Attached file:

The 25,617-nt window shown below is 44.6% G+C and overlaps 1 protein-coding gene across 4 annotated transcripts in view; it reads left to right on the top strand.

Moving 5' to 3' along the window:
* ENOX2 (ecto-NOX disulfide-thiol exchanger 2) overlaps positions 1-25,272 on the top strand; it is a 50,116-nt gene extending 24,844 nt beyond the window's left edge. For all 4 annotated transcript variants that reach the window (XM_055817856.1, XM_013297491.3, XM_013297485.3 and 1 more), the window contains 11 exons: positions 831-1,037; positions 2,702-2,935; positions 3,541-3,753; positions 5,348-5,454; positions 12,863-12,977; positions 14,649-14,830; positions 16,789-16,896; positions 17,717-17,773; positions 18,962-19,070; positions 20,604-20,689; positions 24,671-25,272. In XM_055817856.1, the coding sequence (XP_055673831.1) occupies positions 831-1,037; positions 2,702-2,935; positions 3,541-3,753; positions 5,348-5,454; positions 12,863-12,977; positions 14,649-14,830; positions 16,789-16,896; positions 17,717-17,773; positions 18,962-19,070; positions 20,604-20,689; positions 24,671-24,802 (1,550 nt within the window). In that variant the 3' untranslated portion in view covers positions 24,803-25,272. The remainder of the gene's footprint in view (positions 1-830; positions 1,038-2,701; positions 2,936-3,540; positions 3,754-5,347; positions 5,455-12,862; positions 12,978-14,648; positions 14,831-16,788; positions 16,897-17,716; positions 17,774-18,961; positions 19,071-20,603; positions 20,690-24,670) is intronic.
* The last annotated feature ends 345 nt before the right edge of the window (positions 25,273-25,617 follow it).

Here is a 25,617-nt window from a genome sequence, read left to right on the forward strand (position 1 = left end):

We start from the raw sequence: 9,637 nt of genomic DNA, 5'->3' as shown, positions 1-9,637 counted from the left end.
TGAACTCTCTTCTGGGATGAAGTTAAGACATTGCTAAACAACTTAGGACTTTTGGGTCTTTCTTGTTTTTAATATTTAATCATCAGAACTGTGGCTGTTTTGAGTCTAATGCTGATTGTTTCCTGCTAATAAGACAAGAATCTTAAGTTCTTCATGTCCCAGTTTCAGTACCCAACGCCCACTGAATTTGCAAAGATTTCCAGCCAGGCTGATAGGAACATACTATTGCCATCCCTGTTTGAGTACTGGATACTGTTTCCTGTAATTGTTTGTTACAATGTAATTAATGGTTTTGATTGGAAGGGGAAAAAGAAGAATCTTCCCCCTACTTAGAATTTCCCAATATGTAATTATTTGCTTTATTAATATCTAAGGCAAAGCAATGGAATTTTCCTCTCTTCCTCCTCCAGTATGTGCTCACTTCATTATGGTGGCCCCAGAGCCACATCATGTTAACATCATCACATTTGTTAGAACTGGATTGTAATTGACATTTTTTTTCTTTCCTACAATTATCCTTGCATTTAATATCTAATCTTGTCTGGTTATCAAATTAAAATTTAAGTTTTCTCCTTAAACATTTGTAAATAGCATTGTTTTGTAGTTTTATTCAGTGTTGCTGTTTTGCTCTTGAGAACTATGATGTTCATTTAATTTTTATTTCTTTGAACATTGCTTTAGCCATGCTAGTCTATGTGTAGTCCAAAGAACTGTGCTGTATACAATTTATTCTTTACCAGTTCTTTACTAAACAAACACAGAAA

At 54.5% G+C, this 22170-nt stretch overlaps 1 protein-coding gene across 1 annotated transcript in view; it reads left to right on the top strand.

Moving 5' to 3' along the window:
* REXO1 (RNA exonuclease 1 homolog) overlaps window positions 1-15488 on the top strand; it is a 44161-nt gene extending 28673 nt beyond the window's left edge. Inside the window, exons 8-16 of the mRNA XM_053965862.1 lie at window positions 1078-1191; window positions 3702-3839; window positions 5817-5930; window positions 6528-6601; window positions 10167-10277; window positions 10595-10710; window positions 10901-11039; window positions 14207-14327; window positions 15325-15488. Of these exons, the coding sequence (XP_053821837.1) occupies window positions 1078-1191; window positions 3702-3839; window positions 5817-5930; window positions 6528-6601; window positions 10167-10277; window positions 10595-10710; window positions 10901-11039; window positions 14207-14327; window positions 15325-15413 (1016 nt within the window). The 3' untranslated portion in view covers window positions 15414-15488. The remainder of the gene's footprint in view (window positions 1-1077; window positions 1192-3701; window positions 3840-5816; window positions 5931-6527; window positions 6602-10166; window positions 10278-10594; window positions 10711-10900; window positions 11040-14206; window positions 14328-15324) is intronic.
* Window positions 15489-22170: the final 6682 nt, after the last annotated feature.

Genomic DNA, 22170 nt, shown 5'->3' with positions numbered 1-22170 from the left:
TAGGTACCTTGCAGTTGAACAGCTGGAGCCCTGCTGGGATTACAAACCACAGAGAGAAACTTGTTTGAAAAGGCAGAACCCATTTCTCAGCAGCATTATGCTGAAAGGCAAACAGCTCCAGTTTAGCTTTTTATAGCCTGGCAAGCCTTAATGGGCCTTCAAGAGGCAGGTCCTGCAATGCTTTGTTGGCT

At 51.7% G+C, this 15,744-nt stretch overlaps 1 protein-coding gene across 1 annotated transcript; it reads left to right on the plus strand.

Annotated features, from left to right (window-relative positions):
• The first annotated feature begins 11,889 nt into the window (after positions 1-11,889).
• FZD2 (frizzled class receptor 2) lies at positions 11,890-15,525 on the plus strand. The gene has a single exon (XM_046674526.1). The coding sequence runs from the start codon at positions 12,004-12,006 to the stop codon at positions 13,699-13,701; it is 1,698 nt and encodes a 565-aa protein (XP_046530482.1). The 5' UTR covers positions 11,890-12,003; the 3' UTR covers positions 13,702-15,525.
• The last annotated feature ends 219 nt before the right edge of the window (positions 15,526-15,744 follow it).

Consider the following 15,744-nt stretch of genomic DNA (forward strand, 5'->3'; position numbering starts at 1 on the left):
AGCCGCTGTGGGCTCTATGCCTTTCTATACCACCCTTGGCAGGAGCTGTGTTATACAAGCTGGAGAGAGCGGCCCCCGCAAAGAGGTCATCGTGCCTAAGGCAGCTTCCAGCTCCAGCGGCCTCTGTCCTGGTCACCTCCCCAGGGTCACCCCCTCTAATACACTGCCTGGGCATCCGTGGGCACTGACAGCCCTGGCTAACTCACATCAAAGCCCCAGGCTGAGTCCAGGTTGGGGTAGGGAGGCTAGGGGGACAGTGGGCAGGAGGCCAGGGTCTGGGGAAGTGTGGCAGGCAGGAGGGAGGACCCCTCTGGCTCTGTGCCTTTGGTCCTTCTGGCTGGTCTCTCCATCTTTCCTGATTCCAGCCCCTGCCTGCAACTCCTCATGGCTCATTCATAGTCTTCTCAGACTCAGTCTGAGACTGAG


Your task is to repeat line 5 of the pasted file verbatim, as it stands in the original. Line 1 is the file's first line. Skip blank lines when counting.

Here is a 25,617-nt window from a genome sequence, read left to right on the forward strand (position 1 = left end):